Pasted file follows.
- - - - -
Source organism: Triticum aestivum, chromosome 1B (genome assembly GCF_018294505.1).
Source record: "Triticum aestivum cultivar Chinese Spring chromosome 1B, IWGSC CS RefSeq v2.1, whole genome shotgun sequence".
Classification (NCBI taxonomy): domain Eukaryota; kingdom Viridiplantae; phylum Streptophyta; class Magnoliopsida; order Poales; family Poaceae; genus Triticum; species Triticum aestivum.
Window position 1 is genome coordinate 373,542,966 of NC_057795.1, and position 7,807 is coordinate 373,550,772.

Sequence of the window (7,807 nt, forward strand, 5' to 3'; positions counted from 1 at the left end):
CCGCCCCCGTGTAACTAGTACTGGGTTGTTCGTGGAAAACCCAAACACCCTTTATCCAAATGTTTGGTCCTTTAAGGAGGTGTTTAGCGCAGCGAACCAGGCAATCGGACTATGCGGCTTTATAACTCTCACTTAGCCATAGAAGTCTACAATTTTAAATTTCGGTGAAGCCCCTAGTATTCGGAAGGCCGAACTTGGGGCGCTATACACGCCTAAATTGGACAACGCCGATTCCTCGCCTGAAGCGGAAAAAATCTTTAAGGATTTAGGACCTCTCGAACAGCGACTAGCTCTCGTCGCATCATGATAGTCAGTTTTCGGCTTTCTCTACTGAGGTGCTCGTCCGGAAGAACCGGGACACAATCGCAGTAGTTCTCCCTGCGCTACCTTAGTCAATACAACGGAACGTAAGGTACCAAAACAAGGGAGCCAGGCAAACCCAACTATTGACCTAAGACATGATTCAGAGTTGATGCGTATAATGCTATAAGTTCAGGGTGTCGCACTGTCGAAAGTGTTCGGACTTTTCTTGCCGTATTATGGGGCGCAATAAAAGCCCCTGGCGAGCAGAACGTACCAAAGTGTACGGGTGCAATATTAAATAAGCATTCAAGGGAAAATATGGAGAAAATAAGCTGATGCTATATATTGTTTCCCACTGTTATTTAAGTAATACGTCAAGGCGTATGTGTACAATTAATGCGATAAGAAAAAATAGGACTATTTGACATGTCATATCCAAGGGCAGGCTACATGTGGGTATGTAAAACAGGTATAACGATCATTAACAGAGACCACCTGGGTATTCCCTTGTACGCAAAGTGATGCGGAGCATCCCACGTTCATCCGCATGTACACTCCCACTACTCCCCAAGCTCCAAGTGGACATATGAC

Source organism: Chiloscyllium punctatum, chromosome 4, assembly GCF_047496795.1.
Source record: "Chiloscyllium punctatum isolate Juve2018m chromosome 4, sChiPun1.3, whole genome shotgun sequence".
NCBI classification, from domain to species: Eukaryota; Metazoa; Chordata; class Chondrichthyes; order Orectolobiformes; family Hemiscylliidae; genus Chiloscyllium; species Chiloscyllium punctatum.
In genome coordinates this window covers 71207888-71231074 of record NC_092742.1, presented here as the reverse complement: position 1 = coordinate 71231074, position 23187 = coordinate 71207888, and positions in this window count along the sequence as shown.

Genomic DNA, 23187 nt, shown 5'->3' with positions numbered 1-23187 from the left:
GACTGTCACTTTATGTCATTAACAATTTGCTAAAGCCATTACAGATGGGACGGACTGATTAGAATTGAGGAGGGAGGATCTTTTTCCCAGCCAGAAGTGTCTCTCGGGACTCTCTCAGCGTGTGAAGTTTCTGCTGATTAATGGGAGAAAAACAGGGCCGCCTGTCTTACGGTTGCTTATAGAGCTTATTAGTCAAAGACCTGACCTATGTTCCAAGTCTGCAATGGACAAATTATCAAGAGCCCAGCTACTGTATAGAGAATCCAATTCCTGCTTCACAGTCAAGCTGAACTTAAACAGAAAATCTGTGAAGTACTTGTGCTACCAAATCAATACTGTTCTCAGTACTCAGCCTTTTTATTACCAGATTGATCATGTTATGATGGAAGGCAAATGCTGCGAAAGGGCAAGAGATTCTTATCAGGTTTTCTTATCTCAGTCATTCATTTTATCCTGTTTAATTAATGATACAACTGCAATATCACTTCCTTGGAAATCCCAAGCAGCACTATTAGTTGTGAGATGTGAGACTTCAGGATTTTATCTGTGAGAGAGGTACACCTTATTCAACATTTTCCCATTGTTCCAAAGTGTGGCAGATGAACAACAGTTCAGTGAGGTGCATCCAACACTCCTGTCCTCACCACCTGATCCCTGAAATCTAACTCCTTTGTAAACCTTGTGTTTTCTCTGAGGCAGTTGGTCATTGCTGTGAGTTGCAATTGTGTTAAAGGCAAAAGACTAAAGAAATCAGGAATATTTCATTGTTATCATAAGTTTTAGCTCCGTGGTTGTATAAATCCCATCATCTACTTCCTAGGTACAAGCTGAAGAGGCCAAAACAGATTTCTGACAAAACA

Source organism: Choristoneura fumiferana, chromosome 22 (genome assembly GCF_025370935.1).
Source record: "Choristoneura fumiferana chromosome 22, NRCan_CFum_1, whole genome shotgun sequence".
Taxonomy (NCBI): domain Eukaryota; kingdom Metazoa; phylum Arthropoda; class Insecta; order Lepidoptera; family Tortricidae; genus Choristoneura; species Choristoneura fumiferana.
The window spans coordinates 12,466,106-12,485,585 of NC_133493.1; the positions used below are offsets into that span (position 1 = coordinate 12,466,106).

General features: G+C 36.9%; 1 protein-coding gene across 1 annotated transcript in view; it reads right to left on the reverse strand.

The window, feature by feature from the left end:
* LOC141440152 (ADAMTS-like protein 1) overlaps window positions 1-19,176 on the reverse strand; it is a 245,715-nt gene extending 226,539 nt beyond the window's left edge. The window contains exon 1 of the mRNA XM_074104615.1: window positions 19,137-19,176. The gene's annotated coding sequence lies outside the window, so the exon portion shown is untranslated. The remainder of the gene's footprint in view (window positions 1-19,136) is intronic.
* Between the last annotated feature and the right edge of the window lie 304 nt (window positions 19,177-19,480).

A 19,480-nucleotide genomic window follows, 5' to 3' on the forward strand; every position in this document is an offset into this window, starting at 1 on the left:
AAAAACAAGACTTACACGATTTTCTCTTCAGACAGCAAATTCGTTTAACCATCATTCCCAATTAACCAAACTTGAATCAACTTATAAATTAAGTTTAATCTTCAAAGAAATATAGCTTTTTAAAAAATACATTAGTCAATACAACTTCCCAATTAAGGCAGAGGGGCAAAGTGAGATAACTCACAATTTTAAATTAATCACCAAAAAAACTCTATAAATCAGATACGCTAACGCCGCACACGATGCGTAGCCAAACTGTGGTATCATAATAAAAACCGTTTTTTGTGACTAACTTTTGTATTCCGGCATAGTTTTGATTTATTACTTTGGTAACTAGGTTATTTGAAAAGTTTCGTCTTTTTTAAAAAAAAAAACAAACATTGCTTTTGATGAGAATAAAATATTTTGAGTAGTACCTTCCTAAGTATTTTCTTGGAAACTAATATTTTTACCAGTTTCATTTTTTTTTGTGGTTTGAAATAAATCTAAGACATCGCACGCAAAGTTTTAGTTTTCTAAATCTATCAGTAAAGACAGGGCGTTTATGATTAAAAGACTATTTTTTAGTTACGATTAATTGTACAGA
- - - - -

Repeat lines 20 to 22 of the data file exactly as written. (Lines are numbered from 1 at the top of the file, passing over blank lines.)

* Between the last annotated feature and the right edge of the window lie 304 nt (window positions 19,177-19,480).

A 19,480-nucleotide genomic window follows, 5' to 3' on the forward strand; every position in this document is an offset into this window, starting at 1 on the left:
AAAAACAAGACTTACACGATTTTCTCTTCAGACAGCAAATTCGTTTAACCATCATTCCCAATTAACCAAACTTGAATCAACTTATAAATTAAGTTTAATCTTCAAAGAAATATAGCTTTTTAAAAAATACATTAGTCAATACAACTTCCCAATTAAGGCAGAGGGGCAAAGTGAGATAACTCACAATTTTAAATTAATCACCAAAAAAACTCTATAAATCAGATACGCTAACGCCGCACACGATGCGTAGCCAAACTGTGGTATCATAATAAAAACCGTTTTTTGTGACTAACTTTTGTATTCCGGCATAGTTTTGATTTATTACTTTGGTAACTAGGTTATTTGAAAAGTTTCGTCTTTTTTAAAAAAAAAAACAAACATTGCTTTTGATGAGAATAAAATATTTTGAGTAGTACCTTCCTAAGTATTTTCTTGGAAACTAATATTTTTACCAGTTTCATTTTTTTTTGTGGTTTGAAATAAATCTAAGACATCGCACGCAAAGTTTTAGTTTTCTAAATCTATCAGTAAAGACAGGGCGTTTATGATTAAAAGACTATTTTTTAGTTACGATTAATTGTACAGA